‘There might be extra money’: Austria adjusts price range to mirror lockdowns

The Austrian Finance Minister Gernot Bluemel will hold a press conference in Vienna on February 12, 2021. REUTERS / Lisi Niesner

The Austrian government is adjusting its forecast for tax revenue and public spending for 2021, resulting in a larger budget deficit as lockdowns put a brake on economic growth and force the government to expand support to the hardest hit economic sectors.

The planned payments amount to 97.4 billion euros, an increase of 5.5 billion euros (6.59 billion US dollars) from the previous estimate, the Treasury said on Sunday.

In the meantime, tax revenues are likely to be 2.6 billion euros below expectations of 72.5 billion euros, increasing the forecast budget deficit by 8.1 billion euros to 30.7 billion euros.

Overall, the state’s debt ratio will rise 1.7 percentage points to 89.6% of gross domestic product, the state said.

“We are adjusting the budget to secure more resources for health and economic aid,” said Finance Minister Gernot Bluemel, adding that the move follows budget revisions in neighboring Germany and Switzerland.

The action comes after the Austrian Wifo Institute, which provides forecasts for the government, announced in March that in a “lockdown scenario” the country’s GDP would only grow by 1.5% this year, which is below a estimated 2.3% growth if the lockdowns were lifted soon.

Austria is currently planning a major easing in mid-May, but the government said these budget changes were necessary given the ongoing crisis.

“I’ve always said if more money is needed there will be more money,” said Bluemel.

($ 1 = 0.8345 euros)

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Levels St. Louis adjusts schedule | Leisure

Stages St. Louis adjusted its 2021 season to meet ongoing COVID-19 restrictions.

“A choir line” and “A year with a frog & toad” are cancelled. “Always … Patsy Cline” and “Jersey Boys” should be presented on new dates.

In a statement, Associate Producer Andrew Kuhlman said, “While these decisions have been incredibly difficult, we believe they were made in the best interests of our community.”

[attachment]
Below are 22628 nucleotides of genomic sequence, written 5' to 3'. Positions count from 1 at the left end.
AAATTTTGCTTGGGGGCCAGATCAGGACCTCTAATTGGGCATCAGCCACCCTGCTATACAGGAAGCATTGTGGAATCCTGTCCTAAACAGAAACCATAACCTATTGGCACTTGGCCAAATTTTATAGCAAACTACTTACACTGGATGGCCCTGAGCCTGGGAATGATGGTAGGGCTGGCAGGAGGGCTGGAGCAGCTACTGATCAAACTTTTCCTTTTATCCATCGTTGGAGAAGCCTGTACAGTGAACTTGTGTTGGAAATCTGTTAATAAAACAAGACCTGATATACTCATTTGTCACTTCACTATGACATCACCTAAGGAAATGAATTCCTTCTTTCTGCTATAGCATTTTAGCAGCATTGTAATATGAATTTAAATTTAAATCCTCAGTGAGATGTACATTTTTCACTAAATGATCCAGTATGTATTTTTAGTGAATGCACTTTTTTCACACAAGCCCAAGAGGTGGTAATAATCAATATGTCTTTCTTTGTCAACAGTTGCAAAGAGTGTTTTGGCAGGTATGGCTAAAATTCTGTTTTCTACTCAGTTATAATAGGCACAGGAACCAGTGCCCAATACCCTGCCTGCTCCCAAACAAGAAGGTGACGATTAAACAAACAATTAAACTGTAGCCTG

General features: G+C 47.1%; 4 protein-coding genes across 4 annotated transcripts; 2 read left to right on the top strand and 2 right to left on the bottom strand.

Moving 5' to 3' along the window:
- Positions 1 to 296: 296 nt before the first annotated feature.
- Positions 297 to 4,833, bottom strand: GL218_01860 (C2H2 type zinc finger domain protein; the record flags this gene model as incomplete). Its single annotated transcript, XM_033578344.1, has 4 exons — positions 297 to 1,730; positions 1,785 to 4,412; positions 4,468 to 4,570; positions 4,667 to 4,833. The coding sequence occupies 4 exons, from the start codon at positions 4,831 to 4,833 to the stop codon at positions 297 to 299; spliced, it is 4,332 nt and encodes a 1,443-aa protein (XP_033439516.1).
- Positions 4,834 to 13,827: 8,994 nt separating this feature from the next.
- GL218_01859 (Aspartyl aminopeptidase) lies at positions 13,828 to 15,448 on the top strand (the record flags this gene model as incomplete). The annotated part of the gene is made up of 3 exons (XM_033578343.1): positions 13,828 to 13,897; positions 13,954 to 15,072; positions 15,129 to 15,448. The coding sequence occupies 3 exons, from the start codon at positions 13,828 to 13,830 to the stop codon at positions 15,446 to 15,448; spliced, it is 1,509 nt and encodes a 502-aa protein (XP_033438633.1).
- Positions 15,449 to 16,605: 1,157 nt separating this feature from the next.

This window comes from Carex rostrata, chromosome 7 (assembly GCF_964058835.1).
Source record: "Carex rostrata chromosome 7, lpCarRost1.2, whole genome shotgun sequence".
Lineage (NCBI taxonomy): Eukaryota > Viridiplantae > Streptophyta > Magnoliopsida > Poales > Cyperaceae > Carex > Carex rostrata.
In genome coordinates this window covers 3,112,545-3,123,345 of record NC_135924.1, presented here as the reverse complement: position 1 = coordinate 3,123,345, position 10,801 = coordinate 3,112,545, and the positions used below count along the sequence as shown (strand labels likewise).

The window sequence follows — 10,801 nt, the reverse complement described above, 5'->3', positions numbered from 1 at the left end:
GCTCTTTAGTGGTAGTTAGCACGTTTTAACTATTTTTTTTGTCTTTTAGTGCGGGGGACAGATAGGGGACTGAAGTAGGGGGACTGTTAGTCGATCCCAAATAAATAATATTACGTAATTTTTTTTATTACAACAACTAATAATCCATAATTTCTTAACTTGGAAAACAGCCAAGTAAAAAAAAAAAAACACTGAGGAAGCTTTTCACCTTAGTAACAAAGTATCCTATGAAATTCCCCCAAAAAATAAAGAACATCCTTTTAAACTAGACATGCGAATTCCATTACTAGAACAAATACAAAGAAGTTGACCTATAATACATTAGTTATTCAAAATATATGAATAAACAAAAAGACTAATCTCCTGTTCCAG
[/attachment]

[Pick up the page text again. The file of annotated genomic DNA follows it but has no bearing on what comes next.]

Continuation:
“Always … Patsy Cline”, a musical about the legendary country singer, is now scheduled for August 6th to September 5th. “Jersey Boys,” a show about the Frankie Valli & The Four Seasons vocal group, is scheduled for September 24th through October 24th.

The productions for the 35th anniversary will be in the new home of the organization, the Ross family theater In the Kirkwood Performing Arts Center.

Nevada adjusts distance guidelines, Las Vegas exhibits to return | Leisure

LAS VEGAS (AP) – Republican Governor Steve Sisolak has signed an emergency decree adjusting the minimum distance between performers and viewers who previously questioned the return of productions in Las Vegas.

The tourist destination built and known for oversize bright lights, big crowdsAfter the March pandemic, the store slowly reopened. Businesses, especially on the Strip, have struggled with limited air travel, a lack of midweek convention business, and a lack of arena events and entertainment.

Previously, the actors had to keep a distance of 7.6 meters between the viewers as a precaution against the corona virus. However, some smaller venues were unable to accommodate this limitation.

Sisolak signed the new emergency policy on Friday, updating the minimum separation distance to 1.8 meters (six feet) when the performers are wearing masks and 3.6 meters (12 feet) when the performers are exposed.

The order is effective immediately and applies to all live entertainment and performances at public gatherings and events of all sizes.

“This is amazing news,” said Angela Stabile, co-founder of Stabile Productions, Inc., which has hosted three different shows at Harrah’s Las Vegas Hotel and Casino and the Flamingo Las Vegas Hotel & Casino. “In the beginning it was an extreme guideline. This is another step in the right direction. “

Helena Center Faculty trainer adjusts her instructing type

HELENA – Michelle Johnson has been a teacher for 32 years and in one short school year her teaching style was turned upside down by the pandemic.

Helena Middle School English teacher Michelle Johnson says, “With some of these new technologies, I’ve never been on Microsoft teams, never headed Zoom, and now of course we’re using these great online curricula that are great and good.”

Mrs. Johnson’s positive attitude shines through the computer screen as she tells me all the good things that came out of a school year during a global pandemic.

Michelle adds, “It’s wonderful to have the interactions we have with the kids. I mean, I think you really appreciate this because you really love having her. If you only get them two days a week, those two days will be great! “

Johnson is the teacher in her classroom, but unforeseen circumstances force her to study with her students. These shared experiences helped keep the connections with their students alive.

Michelle says, “We use chat in Microsoft teams to just talk to the kids and sometimes have these funny little conversations with kids.” It was a wonderful experience.

All of the new changes she made were not exactly easy.

Michelle says, “We all had to stretch what we were used to and of course as a veteran I’m used to doing certain things. I really had to stick to an agenda that I send out to the kids at the beginning of the week and that’s not my favorite thing, but it’s a necessity. “

After this school year Michelle is looking forward to a certain normalcy and to being able to rebuild personal relationships with her students.